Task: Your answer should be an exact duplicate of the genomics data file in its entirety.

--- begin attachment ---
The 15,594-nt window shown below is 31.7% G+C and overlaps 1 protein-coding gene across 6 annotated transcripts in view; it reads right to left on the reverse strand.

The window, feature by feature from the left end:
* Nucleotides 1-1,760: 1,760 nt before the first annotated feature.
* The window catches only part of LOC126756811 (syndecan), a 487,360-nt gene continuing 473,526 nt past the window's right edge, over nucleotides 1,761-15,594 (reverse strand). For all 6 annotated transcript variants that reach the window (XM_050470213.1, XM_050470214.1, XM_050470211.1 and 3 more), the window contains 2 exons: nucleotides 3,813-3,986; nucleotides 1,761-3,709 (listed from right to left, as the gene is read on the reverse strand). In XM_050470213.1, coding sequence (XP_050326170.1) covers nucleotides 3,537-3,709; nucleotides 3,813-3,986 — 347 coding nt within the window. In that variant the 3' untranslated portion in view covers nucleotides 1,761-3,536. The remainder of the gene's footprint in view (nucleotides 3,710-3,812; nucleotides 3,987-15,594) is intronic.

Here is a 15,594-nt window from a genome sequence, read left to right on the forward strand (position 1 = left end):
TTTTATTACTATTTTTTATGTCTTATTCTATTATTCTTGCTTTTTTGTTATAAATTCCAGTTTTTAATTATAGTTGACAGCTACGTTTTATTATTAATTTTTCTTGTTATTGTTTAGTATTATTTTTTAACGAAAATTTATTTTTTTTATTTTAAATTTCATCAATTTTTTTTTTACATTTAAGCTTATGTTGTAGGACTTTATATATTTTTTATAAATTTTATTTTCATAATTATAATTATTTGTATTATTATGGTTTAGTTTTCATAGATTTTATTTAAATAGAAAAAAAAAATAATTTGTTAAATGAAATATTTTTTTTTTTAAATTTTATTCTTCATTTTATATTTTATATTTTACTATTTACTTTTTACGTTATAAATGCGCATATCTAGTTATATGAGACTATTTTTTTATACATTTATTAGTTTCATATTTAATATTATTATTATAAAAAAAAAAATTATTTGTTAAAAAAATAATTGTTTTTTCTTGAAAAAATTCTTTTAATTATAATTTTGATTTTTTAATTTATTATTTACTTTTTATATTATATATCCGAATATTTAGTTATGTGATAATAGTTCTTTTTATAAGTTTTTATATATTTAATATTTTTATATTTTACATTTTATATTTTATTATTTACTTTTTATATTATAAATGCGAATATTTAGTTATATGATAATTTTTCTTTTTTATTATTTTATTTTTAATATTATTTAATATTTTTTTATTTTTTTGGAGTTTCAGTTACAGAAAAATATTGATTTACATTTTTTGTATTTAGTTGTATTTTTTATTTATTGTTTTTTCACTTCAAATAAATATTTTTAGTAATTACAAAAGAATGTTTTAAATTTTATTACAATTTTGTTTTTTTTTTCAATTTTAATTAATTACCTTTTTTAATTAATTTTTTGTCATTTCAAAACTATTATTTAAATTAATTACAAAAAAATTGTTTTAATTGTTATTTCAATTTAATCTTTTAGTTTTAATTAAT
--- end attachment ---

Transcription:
The 15,594-nt window shown below is 31.7% G+C and overlaps 1 protein-coding gene across 6 annotated transcripts in view; it reads right to left on the reverse strand.

The window, feature by feature from the left end:
* Nucleotides 1-1,760: 1,760 nt before the first annotated feature.
* The window catches only part of LOC126756811 (syndecan), a 487,360-nt gene continuing 473,526 nt past the window's right edge, over nucleotides 1,761-15,594 (reverse strand). For all 6 annotated transcript variants that reach the window (XM_050470213.1, XM_050470214.1, XM_050470211.1 and 3 more), the window contains 2 exons: nucleotides 3,813-3,986; nucleotides 1,761-3,709 (listed from right to left, as the gene is read on the reverse strand). In XM_050470213.1, coding sequence (XP_050326170.1) covers nucleotides 3,537-3,709; nucleotides 3,813-3,986 — 347 coding nt within the window. In that variant the 3' untranslated portion in view covers nucleotides 1,761-3,536. The remainder of the gene's footprint in view (nucleotides 3,710-3,812; nucleotides 3,987-15,594) is intronic.

Here is a 15,594-nt window from a genome sequence, read left to right on the forward strand (position 1 = left end):
TTTTATTACTATTTTTTATGTCTTATTCTATTATTCTTGCTTTTTTGTTATAAATTCCAGTTTTTAATTATAGTTGACAGCTACGTTTTATTATTAATTTTTCTTGTTATTGTTTAGTATTATTTTTTAACGAAAATTTATTTTTTTTATTTTAAATTTCATCAATTTTTTTTTTACATTTAAGCTTATGTTGTAGGACTTTATATATTTTTTATAAATTTTATTTTCATAATTATAATTATTTGTATTATTATGGTTTAGTTTTCATAGATTTTATTTAAATAGAAAAAAAAAATAATTTGTTAAATGAAATATTTTTTTTTTTAAATTTTATTCTTCATTTTATATTTTATATTTTACTATTTACTTTTTACGTTATAAATGCGCATATCTAGTTATATGAGACTATTTTTTTATACATTTATTAGTTTCATATTTAATATTATTATTATAAAAAAAAAAATTATTTGTTAAAAAAATAATTGTTTTTTCTTGAAAAAATTCTTTTAATTATAATTTTGATTTTTTAATTTATTATTTACTTTTTATATTATATATCCGAATATTTAGTTATGTGATAATAGTTCTTTTTATAAGTTTTTATATATTTAATATTTTTATATTTTACATTTTATATTTTATTATTTACTTTTTATATTATAAATGCGAATATTTAGTTATATGATAATTTTTCTTTTTTATTATTTTATTTTTAATATTATTTAATATTTTTTTATTTTTTTGGAGTTTCAGTTACAGAAAAATATTGATTTACATTTTTTGTATTTAGTTGTATTTTTTATTTATTGTTTTTTCACTTCAAATAAATATTTTTAGTAATTACAAAAGAATGTTTTAAATTTTATTACAATTTTGTTTTTTTTTTCAATTTTAATTAATTACCTTTTTTAATTAATTTTTTGTCATTTCAAAACTATTATTTAAATTAATTACAAAAAAATTGTTTTAATTGTTATTTCAATTTAATCTTTTAGTTTTAATTAAT